The church was quiet except for a few choked sobs, a few whispers here and there as those who knew and loved Alice Thompson paid their respects. As Linda Foster walked up to the coffin, all she could think about was how much Alice had wanted to make up with her daughter in her final moments. Yet her daughter never came when she was alive. Here she was, though, at her funeral.

Linda had been watching Chloe throughout the funeral. Even as the minister was speaking, Chloe had just looked around and fidgeted. Linda smiled one last time at her sister and walked back down the stairs. There was Chloe, standing near the end of the church, looking like she was about to make a run for it, not even trying to go up to see her mother’s body. Linda pursed her lips. How could Chloe be so disrespectful at her own mother’s funeral?

Linda marched up to Chloe as it looked like she was about to walk out of the church. “So, you decided to show up to your mother’s funeral. How nice of you. It’s too bad you couldn’t find the time to actually talk to her while she was alive. When was the last time you spoke to her, three years ago? Well, it’s too late now.”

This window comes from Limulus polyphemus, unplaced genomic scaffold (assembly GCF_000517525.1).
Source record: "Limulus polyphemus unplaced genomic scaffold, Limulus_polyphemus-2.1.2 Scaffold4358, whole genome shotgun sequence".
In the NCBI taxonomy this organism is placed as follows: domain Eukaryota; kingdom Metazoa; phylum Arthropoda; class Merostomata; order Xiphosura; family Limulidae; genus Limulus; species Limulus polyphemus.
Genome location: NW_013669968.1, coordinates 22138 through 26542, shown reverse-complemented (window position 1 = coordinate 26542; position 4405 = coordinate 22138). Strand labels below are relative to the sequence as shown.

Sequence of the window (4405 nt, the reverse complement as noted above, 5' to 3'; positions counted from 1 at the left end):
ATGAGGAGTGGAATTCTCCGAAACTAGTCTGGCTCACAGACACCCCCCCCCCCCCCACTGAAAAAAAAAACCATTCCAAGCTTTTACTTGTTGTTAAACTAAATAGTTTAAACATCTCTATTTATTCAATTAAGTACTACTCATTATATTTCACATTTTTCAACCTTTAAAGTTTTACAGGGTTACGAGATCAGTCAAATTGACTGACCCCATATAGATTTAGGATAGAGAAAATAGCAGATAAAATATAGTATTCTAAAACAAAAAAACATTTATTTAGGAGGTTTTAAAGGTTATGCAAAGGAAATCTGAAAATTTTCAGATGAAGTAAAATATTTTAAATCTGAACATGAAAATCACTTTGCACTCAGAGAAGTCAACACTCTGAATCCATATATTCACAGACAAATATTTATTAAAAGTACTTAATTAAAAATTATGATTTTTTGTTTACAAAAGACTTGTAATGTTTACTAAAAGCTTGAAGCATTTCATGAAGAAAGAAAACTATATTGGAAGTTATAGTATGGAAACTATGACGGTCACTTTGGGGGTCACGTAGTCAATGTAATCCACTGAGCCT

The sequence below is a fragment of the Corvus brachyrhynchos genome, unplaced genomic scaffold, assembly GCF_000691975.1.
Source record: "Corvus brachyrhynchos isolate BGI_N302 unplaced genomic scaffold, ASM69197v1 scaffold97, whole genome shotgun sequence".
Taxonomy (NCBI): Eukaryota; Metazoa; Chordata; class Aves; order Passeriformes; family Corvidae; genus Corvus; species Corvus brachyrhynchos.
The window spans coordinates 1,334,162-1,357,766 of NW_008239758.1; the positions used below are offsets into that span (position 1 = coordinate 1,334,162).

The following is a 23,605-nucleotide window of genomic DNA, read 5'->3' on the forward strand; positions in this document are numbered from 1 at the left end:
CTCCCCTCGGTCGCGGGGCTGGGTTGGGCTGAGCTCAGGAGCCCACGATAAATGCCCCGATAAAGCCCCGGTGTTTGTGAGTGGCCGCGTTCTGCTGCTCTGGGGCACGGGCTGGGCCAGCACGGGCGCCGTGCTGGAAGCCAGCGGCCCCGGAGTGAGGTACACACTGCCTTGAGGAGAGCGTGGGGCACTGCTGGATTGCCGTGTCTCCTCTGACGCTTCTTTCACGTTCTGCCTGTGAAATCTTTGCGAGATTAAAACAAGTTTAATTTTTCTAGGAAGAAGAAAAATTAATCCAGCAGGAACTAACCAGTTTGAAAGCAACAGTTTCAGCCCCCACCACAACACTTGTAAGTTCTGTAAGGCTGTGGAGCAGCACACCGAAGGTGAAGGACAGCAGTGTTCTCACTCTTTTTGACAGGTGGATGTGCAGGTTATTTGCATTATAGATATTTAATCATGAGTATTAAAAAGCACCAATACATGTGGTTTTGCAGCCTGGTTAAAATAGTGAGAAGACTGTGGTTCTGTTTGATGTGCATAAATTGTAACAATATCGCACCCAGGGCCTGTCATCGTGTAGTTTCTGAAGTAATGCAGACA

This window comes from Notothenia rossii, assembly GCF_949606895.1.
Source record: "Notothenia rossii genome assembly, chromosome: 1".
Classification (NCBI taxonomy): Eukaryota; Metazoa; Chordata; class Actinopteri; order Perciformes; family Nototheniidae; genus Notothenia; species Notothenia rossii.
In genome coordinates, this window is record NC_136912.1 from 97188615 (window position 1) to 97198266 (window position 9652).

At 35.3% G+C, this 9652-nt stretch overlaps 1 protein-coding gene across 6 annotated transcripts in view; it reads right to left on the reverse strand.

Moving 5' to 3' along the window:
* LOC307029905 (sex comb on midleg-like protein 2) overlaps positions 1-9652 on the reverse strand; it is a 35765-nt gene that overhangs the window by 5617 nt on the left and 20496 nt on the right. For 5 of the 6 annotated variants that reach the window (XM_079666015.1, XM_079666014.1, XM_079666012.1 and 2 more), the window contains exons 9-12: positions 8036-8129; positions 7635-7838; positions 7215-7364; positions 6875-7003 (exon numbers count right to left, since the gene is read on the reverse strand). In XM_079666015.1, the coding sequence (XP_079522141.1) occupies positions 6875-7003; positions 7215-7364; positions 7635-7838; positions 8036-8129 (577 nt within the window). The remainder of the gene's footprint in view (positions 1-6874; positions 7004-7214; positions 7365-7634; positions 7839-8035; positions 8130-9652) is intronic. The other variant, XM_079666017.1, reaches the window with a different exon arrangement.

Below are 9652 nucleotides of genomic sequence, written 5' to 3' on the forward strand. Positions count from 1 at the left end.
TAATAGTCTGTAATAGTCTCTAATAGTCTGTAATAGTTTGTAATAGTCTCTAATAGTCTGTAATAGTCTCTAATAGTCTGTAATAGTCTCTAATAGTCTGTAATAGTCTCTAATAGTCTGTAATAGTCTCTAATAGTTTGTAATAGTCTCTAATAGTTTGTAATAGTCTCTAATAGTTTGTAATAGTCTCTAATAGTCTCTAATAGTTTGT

Chloe was looking down at the ground as Linda snapped at her. When she finally looked up, Linda was surprised to see tears in her eyes. “I wish that I had come to see her when she was still alive. We had a difficult relationship. You know that. She didn’t support me. Still, I wish that I had at least said goodbye to her. Maybe we could have forgiven each other. But, as you just said, it’s too late for that now.”

Chloe finally walked up to the coffin as Linda stared after her. Chloe stood by the coffin, talking to her mother for a few minutes. Finally, she turned around, wiped her eyes, and walked down the stairs and out of the church without a word to anybody else.